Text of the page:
Abortion protests draw parents' anger

Demonstrations near Arundel school too graphic, they say

March 19, 2002|By Jackie Powder | Jackie Powder,SUN STAFF

On most Thursday afternoons, she positions herself in the median on Ritchie Highway. Wearing the black robe and hood of the Grim Reaper, the woman uses kitchen tongs to hold a baby doll smeared with fake blood. She's joined by others displaying 5-foot-tall color posters of dead fetuses.

On one side of the highway is a women's medical clinic. On the other side is a school -- with children as young as 3 years old.

The scene has unfolded almost every week for the past five months in Severna Park, setting up an emotional conflict between protesters determined to shut down the clinic they call "an abortion mill" and parents who complain that the graphic images are enough to give their youngsters nightmares. It is a debate that's been waged in letters to the local newspaper and, with increasing tension, along the busy highway, where parents say they cannot avoid the demonstrations.

"I realize that children lose a lot of innocence, but no child should be subjected to this," said Deborah Winkler, who has come to dread picking up her 7-year-old son from St. John the Evangelist School on Thursday afternoons. She does whatever she can to divert her son's attention from the demonstration outside the Gynecare Center.

"I'll drop something on the floor -- `Oh, can you find it?' I've done a lot of that," she says. "When he's questioned me about it, I've made up some story about what's going on."

She said parents talk of children having nightmares about the posters, and about the second-grader who became "sick" on a Thursday because he wanted to leave school early.

While many in the St. John's community are sympathetic to the protesters' anti-abortion stance, they say the graphic nature of the demonstration angers and offends them. Even the church's anti-abortion prayer group takes pains to distance itself from the demonstration.

"We're a Catholic school and certainly not for abortion, but they're just approaching this in the wrong manner," Winkler said.

The Rev. Mitchell T. Rozanski, the pastor at St. John the Evangelist, said that although the posters might be acceptable in a different setting, they have no place outside an elementary and middle school.

"Perhaps those pictures would be appropriate for a college-age and above audience who would be gathering for a talk on pro-life or abortion," Rozanski said. "But to protest outside of a Catholic elementary school whose whole message is pro-life merely upsets and angers parents, and upsets children."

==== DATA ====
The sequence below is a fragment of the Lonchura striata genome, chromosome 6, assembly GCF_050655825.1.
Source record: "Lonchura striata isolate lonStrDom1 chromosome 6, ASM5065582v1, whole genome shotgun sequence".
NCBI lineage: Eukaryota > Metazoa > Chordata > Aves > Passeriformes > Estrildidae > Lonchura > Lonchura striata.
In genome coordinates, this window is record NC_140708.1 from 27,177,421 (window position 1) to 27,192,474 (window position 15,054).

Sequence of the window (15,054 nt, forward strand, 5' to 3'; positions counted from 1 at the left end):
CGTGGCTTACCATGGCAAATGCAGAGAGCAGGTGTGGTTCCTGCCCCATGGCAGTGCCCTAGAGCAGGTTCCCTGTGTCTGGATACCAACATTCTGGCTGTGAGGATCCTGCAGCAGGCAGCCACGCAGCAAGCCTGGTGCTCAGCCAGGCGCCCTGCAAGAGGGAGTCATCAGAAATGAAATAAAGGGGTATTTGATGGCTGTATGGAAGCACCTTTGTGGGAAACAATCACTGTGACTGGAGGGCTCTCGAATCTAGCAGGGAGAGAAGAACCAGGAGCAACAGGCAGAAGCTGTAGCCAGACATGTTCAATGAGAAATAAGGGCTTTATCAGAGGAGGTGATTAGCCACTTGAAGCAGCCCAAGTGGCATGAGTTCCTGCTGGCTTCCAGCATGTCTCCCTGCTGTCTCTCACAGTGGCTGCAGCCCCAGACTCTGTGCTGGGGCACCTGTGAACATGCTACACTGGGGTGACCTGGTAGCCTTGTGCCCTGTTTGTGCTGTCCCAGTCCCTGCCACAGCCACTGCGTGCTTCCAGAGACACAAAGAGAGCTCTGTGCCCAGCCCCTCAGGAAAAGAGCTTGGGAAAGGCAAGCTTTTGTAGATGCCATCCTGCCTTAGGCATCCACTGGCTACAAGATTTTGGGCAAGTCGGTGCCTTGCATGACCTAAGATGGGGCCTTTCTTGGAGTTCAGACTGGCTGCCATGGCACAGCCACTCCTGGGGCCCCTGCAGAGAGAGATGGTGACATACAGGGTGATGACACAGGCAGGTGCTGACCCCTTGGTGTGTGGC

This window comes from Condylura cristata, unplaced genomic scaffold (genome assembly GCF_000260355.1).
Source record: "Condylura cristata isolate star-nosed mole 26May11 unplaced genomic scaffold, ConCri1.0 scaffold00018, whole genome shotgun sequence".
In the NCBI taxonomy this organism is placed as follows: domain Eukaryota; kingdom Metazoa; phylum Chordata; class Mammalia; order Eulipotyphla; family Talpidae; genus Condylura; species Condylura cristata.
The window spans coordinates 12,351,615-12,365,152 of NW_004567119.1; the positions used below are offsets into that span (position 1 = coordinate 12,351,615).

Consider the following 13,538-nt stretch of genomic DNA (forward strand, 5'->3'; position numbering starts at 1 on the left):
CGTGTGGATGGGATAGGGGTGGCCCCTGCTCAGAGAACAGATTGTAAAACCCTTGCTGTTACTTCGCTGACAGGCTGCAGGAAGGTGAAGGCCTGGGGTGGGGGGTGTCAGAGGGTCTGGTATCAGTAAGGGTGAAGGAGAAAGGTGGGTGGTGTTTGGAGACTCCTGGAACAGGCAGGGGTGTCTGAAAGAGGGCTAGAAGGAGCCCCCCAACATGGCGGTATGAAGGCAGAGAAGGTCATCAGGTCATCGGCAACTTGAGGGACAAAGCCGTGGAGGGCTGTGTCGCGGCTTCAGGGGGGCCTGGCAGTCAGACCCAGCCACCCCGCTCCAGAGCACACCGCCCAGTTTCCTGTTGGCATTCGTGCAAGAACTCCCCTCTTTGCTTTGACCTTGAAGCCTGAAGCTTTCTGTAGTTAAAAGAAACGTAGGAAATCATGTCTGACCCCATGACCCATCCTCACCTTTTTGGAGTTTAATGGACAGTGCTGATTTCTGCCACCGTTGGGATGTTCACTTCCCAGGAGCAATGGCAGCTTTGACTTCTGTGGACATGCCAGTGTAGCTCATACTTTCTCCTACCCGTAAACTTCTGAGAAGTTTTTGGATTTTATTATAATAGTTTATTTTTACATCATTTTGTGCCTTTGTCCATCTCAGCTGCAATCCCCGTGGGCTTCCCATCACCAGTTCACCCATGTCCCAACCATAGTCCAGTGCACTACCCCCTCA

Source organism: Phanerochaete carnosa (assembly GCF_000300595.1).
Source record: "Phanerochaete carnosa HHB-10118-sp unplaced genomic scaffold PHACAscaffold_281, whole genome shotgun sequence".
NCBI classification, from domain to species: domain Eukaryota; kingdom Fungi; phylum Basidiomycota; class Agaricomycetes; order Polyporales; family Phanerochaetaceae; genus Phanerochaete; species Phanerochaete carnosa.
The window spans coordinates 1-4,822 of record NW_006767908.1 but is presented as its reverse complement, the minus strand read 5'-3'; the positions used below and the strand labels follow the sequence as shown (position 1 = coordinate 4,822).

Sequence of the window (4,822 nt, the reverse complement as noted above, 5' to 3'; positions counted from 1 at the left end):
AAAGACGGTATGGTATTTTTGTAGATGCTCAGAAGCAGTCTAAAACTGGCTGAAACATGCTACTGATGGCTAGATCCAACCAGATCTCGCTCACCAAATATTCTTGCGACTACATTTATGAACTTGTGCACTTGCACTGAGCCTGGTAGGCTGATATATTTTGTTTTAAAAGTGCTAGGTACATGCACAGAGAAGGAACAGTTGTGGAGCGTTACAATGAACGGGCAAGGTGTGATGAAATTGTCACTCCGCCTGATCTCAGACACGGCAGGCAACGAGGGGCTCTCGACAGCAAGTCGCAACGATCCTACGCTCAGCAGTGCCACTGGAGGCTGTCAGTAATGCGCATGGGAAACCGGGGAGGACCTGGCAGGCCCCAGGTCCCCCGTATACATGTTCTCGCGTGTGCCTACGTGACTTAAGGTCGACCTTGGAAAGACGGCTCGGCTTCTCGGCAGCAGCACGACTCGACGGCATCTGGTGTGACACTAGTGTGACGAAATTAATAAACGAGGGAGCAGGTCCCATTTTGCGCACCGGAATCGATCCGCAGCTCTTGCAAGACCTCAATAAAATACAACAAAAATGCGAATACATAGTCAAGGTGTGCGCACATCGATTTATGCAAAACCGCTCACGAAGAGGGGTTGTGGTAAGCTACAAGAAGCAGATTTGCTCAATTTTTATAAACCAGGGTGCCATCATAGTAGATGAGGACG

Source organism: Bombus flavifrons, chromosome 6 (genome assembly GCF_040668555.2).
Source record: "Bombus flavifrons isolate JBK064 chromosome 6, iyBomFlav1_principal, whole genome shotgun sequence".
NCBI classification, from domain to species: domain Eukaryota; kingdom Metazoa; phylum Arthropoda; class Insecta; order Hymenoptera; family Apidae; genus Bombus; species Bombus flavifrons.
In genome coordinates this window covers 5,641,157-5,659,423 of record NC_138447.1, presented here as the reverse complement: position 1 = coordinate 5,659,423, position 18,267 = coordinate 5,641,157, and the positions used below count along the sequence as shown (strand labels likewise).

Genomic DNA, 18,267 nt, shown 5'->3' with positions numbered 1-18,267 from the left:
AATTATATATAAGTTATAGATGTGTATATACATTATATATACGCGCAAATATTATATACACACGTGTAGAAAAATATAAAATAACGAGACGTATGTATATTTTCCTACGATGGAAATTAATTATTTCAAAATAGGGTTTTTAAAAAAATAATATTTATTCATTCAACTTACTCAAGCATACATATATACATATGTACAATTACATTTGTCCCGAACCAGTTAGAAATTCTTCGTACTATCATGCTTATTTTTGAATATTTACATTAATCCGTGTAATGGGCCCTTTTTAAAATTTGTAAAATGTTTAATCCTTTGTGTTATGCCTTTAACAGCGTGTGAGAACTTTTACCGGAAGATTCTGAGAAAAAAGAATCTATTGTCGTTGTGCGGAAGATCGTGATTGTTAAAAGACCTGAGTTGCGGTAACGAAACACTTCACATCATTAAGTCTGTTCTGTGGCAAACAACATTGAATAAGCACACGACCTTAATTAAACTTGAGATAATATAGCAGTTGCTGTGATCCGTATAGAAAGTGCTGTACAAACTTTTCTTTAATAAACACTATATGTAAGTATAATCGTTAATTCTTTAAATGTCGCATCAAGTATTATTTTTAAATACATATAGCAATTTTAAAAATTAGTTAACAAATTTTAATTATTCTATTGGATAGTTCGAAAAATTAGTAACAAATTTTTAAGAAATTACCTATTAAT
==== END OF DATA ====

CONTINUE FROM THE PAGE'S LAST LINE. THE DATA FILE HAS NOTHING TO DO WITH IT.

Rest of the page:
`A scare tactic'

Nancy C. Lineman, executive director of the Maryland affiliate of the National Abortion Reproductive Rights Action League, said that the use of large, graphic pictures is a common strategy in anti-abortion protests.

"It's a scare tactic designed to get their anti-choice point across," she said.

But organizers of the protest stand by their tactics.

David P. Whitney, pastor of Cornerstone Evangelical Free Church in Pasadena for two years, said that the posters -- purchased from a mail-order company -- are the most effective way to convey the group's message.

"People don't realize that abortion is sanitized and this is what abortion is really about," said Whitney, a veteran of similar protests in Colorado and Florida.

"It's an actual human being that's killed," he said, while protesting outside the Gynecare Center in Severna Park. "The pictures we're showing are what takes place in this building."

Officials from the Gynecare Center did not respond to several phone calls seeking comment.

On a recent Thursday afternoon, about a dozen protesters gathered on a stretch of Ritchie Highway just south of Severna Park's busy commercial strip. A few were in the median, but most were on the shoulder, separated by a hedge from the clinic. They ignored the horn blasts, shouts of profanities and obscene gestures from passing motorists.

Emily McCann, 13, propped up a poster of what appeared to be a dismembered fetus, with the wording "21 week preborn."

"I want to stop abortion because it's murder and it's bad and it needs to end," Emily said. "These people just need to wake up and see what's happening right under their noses."

Two sisters, one 10 and the other 12 years old, were about the same size as the protest signs. Standing nearby, their mother, Jayne Bray, said the girls began attending the protest with another group, from Reformation Lutheran Church in Bowie.

"They wanted to come here because they said they're killing babies there, and we should do something about it," Bray said.

In the median, Cheryl Battles, wearing her Grim Reaper costume, and another protester occasionally approached cars stopped at the light to discuss the Gynecare Center. One driver, a woman who had just picked up her daughter from St. John's, reacted angrily.

"She deserves not to see that," the driver told the protester. "She doesn't need to be woken up to abortion."

Some pupils from St. John's, who were crossing Ritchie Highway on their way home, criticized the demonstration.

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